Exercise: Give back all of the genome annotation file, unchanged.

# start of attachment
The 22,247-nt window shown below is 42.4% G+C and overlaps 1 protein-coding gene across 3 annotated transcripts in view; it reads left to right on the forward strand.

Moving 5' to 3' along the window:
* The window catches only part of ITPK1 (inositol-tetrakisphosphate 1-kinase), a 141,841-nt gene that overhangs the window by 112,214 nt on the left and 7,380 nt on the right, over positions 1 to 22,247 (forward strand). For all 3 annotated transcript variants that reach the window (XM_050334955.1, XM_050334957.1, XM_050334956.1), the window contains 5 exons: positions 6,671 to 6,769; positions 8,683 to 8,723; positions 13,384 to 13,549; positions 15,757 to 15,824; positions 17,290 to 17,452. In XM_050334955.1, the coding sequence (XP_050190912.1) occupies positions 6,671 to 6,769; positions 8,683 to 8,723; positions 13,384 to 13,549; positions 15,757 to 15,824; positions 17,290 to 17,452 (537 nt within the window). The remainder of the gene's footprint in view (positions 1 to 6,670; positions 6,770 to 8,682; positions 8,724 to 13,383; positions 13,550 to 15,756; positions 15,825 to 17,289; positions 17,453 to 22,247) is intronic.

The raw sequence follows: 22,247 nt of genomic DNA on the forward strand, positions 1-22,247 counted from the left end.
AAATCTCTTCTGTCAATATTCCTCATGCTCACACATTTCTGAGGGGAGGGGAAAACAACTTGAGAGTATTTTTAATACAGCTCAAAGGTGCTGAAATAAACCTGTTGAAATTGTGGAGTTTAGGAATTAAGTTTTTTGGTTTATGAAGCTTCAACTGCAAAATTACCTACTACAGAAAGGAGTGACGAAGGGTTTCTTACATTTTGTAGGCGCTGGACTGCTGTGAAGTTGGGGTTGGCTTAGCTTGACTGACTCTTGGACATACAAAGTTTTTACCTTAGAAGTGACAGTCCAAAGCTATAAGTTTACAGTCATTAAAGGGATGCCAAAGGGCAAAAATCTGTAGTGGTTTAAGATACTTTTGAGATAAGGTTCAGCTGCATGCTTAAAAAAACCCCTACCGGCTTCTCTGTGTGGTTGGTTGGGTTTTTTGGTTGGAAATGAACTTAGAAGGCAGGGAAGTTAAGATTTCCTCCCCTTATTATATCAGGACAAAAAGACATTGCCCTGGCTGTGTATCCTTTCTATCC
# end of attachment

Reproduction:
The 22,247-nt window shown below is 42.4% G+C and overlaps 1 protein-coding gene across 3 annotated transcripts in view; it reads left to right on the forward strand.

Moving 5' to 3' along the window:
* The window catches only part of ITPK1 (inositol-tetrakisphosphate 1-kinase), a 141,841-nt gene that overhangs the window by 112,214 nt on the left and 7,380 nt on the right, over positions 1 to 22,247 (forward strand). For all 3 annotated transcript variants that reach the window (XM_050334955.1, XM_050334957.1, XM_050334956.1), the window contains 5 exons: positions 6,671 to 6,769; positions 8,683 to 8,723; positions 13,384 to 13,549; positions 15,757 to 15,824; positions 17,290 to 17,452. In XM_050334955.1, the coding sequence (XP_050190912.1) occupies positions 6,671 to 6,769; positions 8,683 to 8,723; positions 13,384 to 13,549; positions 15,757 to 15,824; positions 17,290 to 17,452 (537 nt within the window). The remainder of the gene's footprint in view (positions 1 to 6,670; positions 6,770 to 8,682; positions 8,724 to 13,383; positions 13,550 to 15,756; positions 15,825 to 17,289; positions 17,453 to 22,247) is intronic.

The raw sequence follows: 22,247 nt of genomic DNA on the forward strand, positions 1-22,247 counted from the left end.
AAATCTCTTCTGTCAATATTCCTCATGCTCACACATTTCTGAGGGGAGGGGAAAACAACTTGAGAGTATTTTTAATACAGCTCAAAGGTGCTGAAATAAACCTGTTGAAATTGTGGAGTTTAGGAATTAAGTTTTTTGGTTTATGAAGCTTCAACTGCAAAATTACCTACTACAGAAAGGAGTGACGAAGGGTTTCTTACATTTTGTAGGCGCTGGACTGCTGTGAAGTTGGGGTTGGCTTAGCTTGACTGACTCTTGGACATACAAAGTTTTTACCTTAGAAGTGACAGTCCAAAGCTATAAGTTTACAGTCATTAAAGGGATGCCAAAGGGCAAAAATCTGTAGTGGTTTAAGATACTTTTGAGATAAGGTTCAGCTGCATGCTTAAAAAAACCCCTACCGGCTTCTCTGTGTGGTTGGTTGGGTTTTTTGGTTGGAAATGAACTTAGAAGGCAGGGAAGTTAAGATTTCCTCCCCTTATTATATCAGGACAAAAAGACATTGCCCTGGCTGTGTATCCTTTCTATCC